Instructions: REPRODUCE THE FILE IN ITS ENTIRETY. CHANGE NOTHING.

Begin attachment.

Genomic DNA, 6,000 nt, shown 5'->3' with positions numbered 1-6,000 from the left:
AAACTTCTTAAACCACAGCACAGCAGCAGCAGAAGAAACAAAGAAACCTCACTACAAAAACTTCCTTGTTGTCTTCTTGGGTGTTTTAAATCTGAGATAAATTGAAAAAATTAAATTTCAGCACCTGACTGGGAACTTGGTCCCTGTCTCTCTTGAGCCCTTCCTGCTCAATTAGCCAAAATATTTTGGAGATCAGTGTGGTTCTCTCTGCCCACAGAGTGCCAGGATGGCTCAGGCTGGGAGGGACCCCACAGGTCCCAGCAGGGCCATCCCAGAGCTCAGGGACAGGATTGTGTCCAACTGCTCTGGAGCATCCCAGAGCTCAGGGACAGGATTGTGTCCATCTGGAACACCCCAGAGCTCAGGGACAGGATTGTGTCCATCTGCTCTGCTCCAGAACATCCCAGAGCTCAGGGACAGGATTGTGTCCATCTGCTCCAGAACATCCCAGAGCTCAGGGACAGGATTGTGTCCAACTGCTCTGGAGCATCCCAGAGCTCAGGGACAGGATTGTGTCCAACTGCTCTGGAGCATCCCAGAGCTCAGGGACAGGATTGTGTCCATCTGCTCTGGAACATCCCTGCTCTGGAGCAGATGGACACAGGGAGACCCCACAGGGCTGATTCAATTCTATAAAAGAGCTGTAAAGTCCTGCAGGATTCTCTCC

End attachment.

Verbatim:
Genomic DNA, 6,000 nt, shown 5'->3' with positions numbered 1-6,000 from the left:
AAACTTCTTAAACCACAGCACAGCAGCAGCAGAAGAAACAAAGAAACCTCACTACAAAAACTTCCTTGTTGTCTTCTTGGGTGTTTTAAATCTGAGATAAATTGAAAAAATTAAATTTCAGCACCTGACTGGGAACTTGGTCCCTGTCTCTCTTGAGCCCTTCCTGCTCAATTAGCCAAAATATTTTGGAGATCAGTGTGGTTCTCTCTGCCCACAGAGTGCCAGGATGGCTCAGGCTGGGAGGGACCCCACAGGTCCCAGCAGGGCCATCCCAGAGCTCAGGGACAGGATTGTGTCCAACTGCTCTGGAGCATCCCAGAGCTCAGGGACAGGATTGTGTCCATCTGGAACACCCCAGAGCTCAGGGACAGGATTGTGTCCATCTGCTCTGCTCCAGAACATCCCAGAGCTCAGGGACAGGATTGTGTCCATCTGCTCCAGAACATCCCAGAGCTCAGGGACAGGATTGTGTCCAACTGCTCTGGAGCATCCCAGAGCTCAGGGACAGGATTGTGTCCAACTGCTCTGGAGCATCCCAGAGCTCAGGGACAGGATTGTGTCCATCTGCTCTGGAACATCCCTGCTCTGGAGCAGATGGACACAGGGAGACCCCACAGGGCTGATTCAATTCTATAAAAGAGCTGTAAAGTCCTGCAGGATTCTCTCC